Bangkok, November 19, 2015–The Committee to Protect Journalists calls on authorities in Vietnam to immediately release Nguyen Huu Vinh and Nguyen Thi Minh Thuy, who have been held in pre-trial detention since May 5, 2014 on anti-state charges over articles posted on their news site and aggregator Ba Sam and other blogging sites. Vinh’s health has declined in custody due to poor prison conditions, his wife, Le Thi Minh Ha, told CPJ via email.
“CPJ calls for the immediate and unconditional release of bloggers Nguyen Huu Vinh and Nguyen Thi Minh Thuy,” said Shawn Crispin, CPJ’s senior Southeast Asia representative. “Vietnam will never be viewed and treated as a responsible member of the international community as long as these types of arbitrary and abusive detentions continue and are justified under bogus anti-state provisions.”
Minh Ha said she visited Vinh on October 22 at the B-14 Detention Center in Vietnam’s capital, Hanoi. According to a petition and separate urgent request appeal for action that she filed with authorities requesting his release, Vinh has rashes on his legs, shoulders, back, and buttocks. The urgent request appeal said his condition was likely symptomatic of liver and blood disorders caused by a lack of exposure to natural sunlight.
Earlier this year, prison physician prescribed herbal medicine for Vinh, but the treatment was stopped after four days even though his symptoms persisted, according to Minh Ha. Her petition requested that Vinh be allowed hospital treatment and access to medicine. It also called on prison authorities to allow Vinh access to books, writing materials, and photographs of his family.
Authorities have so far failed to respond to any of the requests outlined in the petition for his release, Minh Ha told CPJ by email through a translator. She said Vinh was being held in a jail cell with a violent cellmate who frequently threatened him. She said she had not received any information on status or health of Thuy, who is being held at the same prison.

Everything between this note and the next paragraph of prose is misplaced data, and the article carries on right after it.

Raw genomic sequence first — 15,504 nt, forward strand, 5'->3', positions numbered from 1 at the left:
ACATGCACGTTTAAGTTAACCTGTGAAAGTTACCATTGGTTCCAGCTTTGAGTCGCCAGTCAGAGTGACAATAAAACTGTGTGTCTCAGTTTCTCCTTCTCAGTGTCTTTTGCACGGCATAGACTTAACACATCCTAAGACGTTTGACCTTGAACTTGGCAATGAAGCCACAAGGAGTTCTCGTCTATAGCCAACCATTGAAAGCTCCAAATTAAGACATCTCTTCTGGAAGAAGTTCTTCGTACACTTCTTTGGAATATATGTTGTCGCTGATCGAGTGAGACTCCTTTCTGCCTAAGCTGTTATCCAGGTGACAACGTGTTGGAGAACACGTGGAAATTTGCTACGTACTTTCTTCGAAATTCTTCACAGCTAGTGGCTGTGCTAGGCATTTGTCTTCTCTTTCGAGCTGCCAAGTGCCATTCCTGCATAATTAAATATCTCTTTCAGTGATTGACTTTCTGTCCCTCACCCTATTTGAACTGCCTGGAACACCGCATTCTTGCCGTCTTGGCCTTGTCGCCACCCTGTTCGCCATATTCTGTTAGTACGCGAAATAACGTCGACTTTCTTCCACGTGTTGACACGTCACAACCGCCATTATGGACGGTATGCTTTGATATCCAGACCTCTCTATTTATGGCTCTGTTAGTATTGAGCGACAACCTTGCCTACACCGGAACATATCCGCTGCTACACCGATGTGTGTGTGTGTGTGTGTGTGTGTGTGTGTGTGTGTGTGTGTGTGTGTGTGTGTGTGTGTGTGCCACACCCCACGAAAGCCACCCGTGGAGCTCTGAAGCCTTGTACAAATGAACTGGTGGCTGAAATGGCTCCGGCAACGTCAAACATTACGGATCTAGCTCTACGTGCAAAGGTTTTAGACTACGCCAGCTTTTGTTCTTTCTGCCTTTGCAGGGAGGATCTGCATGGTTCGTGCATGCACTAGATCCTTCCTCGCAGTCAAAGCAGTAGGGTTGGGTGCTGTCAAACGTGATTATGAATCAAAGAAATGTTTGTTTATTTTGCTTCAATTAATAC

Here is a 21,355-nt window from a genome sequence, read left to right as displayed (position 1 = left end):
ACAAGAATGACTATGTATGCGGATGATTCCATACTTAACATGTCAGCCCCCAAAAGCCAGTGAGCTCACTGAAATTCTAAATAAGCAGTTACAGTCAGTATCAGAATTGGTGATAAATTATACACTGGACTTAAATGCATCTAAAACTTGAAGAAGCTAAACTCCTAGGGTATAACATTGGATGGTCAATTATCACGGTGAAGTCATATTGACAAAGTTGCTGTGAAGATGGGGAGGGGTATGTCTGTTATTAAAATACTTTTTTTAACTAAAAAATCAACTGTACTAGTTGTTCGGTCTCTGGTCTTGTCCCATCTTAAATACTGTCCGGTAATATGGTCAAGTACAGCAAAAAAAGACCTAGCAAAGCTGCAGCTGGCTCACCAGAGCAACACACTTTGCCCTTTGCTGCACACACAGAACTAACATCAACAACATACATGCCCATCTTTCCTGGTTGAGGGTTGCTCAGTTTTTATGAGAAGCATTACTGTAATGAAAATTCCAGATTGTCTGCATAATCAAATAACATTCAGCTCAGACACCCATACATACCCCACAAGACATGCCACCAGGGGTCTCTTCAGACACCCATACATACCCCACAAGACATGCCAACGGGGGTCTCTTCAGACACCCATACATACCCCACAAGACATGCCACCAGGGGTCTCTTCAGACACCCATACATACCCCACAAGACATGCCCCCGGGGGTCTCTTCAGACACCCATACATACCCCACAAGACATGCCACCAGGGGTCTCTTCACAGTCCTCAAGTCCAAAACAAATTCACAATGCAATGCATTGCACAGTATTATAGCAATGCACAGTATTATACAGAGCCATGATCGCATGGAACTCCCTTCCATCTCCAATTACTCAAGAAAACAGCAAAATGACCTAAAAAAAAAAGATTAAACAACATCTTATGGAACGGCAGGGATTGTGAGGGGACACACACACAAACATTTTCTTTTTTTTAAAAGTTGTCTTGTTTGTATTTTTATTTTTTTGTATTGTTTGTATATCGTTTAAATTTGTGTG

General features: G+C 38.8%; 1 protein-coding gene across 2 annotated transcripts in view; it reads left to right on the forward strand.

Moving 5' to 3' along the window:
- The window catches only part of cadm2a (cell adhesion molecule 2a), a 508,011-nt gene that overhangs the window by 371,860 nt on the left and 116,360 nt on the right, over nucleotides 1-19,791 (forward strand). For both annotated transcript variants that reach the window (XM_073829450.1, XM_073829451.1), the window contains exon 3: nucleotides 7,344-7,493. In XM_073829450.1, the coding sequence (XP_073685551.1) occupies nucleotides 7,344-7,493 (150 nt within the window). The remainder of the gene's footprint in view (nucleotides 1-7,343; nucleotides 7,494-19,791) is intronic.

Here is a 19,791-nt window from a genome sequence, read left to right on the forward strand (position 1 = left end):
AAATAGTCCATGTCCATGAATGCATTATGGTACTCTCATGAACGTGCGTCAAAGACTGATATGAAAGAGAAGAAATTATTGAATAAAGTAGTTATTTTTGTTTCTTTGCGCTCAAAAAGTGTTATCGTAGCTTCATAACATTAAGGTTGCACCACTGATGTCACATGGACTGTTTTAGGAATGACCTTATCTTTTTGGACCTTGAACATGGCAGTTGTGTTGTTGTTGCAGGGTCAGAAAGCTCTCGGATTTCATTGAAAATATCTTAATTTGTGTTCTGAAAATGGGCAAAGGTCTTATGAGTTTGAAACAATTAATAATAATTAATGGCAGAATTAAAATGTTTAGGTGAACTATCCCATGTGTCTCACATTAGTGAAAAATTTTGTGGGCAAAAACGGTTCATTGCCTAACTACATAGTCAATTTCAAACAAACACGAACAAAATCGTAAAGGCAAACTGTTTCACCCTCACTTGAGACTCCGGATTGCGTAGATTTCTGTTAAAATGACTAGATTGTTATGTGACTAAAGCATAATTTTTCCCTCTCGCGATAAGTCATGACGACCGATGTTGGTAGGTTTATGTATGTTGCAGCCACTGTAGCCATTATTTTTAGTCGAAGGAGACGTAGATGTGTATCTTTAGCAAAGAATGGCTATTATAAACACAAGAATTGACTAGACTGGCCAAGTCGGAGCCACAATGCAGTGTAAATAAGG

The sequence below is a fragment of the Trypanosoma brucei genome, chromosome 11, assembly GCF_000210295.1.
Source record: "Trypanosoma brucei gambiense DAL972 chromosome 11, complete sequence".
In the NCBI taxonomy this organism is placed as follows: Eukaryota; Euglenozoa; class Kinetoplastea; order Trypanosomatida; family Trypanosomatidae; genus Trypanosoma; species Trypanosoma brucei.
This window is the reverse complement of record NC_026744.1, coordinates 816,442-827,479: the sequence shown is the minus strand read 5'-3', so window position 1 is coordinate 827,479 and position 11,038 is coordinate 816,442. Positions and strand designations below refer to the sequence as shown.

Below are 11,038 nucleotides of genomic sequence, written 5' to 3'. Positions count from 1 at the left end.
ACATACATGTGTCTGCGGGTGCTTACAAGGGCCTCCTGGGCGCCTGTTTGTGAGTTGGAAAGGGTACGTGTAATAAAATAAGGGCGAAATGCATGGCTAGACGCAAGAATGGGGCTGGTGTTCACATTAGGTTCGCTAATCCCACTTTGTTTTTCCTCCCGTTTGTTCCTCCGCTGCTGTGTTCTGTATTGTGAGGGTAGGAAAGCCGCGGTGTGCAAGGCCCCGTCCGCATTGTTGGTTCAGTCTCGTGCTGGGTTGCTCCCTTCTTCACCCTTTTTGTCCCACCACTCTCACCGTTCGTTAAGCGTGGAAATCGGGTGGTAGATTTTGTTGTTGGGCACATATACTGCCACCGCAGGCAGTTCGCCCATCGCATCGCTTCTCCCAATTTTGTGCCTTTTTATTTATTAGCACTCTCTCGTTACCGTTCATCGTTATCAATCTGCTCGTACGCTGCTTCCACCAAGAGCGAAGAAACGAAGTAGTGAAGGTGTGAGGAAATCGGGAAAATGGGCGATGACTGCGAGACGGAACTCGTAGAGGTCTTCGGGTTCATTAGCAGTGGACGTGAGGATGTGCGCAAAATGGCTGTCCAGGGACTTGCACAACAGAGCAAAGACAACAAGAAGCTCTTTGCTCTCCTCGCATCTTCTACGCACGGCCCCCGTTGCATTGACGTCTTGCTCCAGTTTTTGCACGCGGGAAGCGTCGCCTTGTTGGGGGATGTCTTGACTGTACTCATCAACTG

Vinh and Thuy were both charged with “abusing democratic freedoms to impinge on the interests of the state,” an anti-state offense under Article 258 of Vietnam’s penal code, in relation to 24 entries posted to the Ba Sam and other independent blog sites, according to reports. Convictions under the law carry a maximum prison sentence of seven years. Authorities have increasingly used the law to stifle criticism and persecute independent bloggers, according to CPJ research.
Under Vietnamese criminal procedures, suspects for offenses deemed serious by authorities may be held for a maximum of 20 months while investigations are ongoing. Authorities have not set a trial date for Vinh’s and Thuy’s case which, under local law, must be held by January 5, 2016 or the suspects released, according to Minh Ha. Minh Ha’s petition challenged the legal basis of the anti-state charges, arguing that no individual or organization has stated or proven that the 24 articles in question had violated their rights or interests.
At least three bloggers have been convicted under Article 258, CPJ research shows. Vietnam was holding at least 16 reporters behind bars, according to CPJ’s most recent prison census in December.
- For more data and analysis on Vietnam, visit CPJ’s Attacks on the Press.